Ted Williams is partly correct in pointing out the complexities of panther conservation in south Florida, and does so in his typically uncompromising fashion ["Going Catatonic," Incite, September-October]. However, as a 20-year veteran of the panther wars, it is clear to me that he did not do his homework on a number of issues.
It would be great to save every piece of forest, marsh, and prairie left in southwest Florida, but the fact is that there has been no evidence of permanent panther occupation along much of the I-75 corridor in Lee County for perhaps 60 years. Just because there are those who want panthers there does not mean that they can live there. If we want the panther as a resident, breeding component of central Lee County, it will take massive habitat restoration, removals of human infrastructure, and the curtailment of human activities. Our panther conservation dollars can and should be spent more wisely. Over the past two decades I have committed my research to finding out what is best for the panther in habitats that are under the stress of development. Williams challenges my approach with spurious attacks on my motives. I fault his attempt to replace a careful review of evidence with political innuendo.
David S. Maehr
Ted Williams responds: If panther habitat in Lee County is of dubious quality, why does the U.S. Fish and Wildlife Service conduct Section 7 Endangered Species Act consultations there? I wrote nothing about Maehr's motives for assisting developers.
Fuel for the Fire
It seems odd that an organization whose purported mission is to "conserve and restore natural ecosystems" would so deliberately malign one of the best tools we have to reduce air pollution in this countryethanol.
Ted Williams's "Drunk on Ethanol" [Incite, July-August] contains numerous factual errors concerning the fuel's benefits. The assertion that "ethanol dirties the air more than it cleans it" is simply false. The use of ethanol-blended fuels reduces greenhouse-gas emissions by 12 percent to 19 percent compared with conventional gasoline, according to the Argonne National Laboratory. Williams also mistakenly argues ethanol pollutes water, when in fact it rapidly degrades in groundwater and soil, unlike MTBE. Contrary to "vast plantings," the amount of acreage seeded to corn today is significantly less than 50 years ago; herbicide and pesticide use also continues to decline. In actuality, most byproducts generated in creating ethanol are integrated into high-value livestock feed. And lastly, without ethanol, gasoline prices would be up to 30 cents per gallon higher.
That the article would cite David Pimentel, an entomologist, indicates Williams's intent to unfairly slant the story from the beginning. Pimentel's grossly outdated data on the energy efficiency of ethanol have repeatedly been discredited by well-regarded academics and economists. Your readers deserve to know the truth. Ethanol is an environmentally sound fuel source.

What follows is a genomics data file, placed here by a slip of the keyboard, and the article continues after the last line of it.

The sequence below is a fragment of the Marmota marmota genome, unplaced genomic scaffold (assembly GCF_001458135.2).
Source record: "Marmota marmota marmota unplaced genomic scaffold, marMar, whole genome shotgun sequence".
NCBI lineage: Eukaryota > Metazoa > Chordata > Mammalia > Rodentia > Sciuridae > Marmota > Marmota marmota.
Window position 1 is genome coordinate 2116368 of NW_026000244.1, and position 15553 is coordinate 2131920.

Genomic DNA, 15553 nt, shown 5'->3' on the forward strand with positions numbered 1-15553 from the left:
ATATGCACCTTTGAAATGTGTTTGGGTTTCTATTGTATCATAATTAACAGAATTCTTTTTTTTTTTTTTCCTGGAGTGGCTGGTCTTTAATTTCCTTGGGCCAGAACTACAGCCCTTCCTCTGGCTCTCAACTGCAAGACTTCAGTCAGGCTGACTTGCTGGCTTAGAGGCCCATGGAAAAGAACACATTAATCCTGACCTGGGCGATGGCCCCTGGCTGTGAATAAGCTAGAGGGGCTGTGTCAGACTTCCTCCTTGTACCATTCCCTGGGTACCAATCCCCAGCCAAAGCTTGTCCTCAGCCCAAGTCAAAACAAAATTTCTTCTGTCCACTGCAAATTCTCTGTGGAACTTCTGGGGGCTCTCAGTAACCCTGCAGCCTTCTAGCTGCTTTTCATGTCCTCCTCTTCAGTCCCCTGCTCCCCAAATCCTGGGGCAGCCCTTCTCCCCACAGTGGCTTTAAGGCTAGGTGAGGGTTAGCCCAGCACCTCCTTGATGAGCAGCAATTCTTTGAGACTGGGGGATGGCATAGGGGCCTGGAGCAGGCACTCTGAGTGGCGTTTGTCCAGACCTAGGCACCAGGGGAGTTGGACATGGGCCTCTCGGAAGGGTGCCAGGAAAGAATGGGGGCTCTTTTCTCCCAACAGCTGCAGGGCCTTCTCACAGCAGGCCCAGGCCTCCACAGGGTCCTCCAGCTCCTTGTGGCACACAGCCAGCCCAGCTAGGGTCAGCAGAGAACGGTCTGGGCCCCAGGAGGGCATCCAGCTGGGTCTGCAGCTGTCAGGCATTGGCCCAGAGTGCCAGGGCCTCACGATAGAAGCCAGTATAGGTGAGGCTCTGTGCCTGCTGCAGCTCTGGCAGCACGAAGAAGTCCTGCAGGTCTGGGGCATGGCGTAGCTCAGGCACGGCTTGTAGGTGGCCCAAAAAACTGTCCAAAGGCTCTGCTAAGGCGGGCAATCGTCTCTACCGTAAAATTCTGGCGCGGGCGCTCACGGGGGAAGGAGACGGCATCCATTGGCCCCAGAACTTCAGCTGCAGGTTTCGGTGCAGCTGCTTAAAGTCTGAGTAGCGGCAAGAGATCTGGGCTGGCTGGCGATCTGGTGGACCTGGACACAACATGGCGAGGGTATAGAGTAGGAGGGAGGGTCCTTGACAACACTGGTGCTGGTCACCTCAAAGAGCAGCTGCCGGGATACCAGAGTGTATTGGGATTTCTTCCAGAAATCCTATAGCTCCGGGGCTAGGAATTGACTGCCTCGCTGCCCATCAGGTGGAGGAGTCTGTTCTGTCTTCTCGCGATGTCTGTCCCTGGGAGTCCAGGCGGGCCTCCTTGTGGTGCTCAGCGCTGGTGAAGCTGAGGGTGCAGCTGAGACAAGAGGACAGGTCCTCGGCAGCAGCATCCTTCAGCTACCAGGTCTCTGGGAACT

Ted Williams responds: Ignoring pollution created by fossil fuels that produce ethanol clears up nothing, least of all air and water. Production of ethanol-spiked gasoline increases greenhouse emissions by at least 29 percent. The production of corn itself creates more soil erosion and requires more pesticides and nitrogen fertilizers than any other U.S. crop. The sewagelike effluent produced by the fermentation/ distillation process is not among the waste products that go into animal feeds. Apologists for ethanol claim savings at the gas pump by ignoring tax subsidies and "producer incentives." Finally, David Pimentel is certainly more qualified to speak on energy issues than, say, the corn lobby. The U.S. Secretary of Energy asked him to chair two scientific panels dealing with ethanol production, and his reports were approved by 26 of the nation's top scientists. He has served on National Academy of Sciences panels dealing with energy use in agriculture, and all of his papers on ethanol have been published in peer-reviewed scientific journals.
On the Prowl
Susan McGrath's article on the Cockscomb Wildlife Basin is top-notch ["Top Cat," July-August]. Not only does she beckon a visit to this extraordinary place, she tells how successful efforts to save the jaguar have provided a better life for the local people through sustainable ecotourism. We had the pleasure of experiencing the wonders of the sanctuary firsthand last June and were enthralled. It's a great place to see birds as well as a rare opportunity to see (or, more likely, hear) jaguars in their native habitat.
Jim Wittenberger and Laura Fellows
Don't Forget to Write
© 2004 National Audubon Society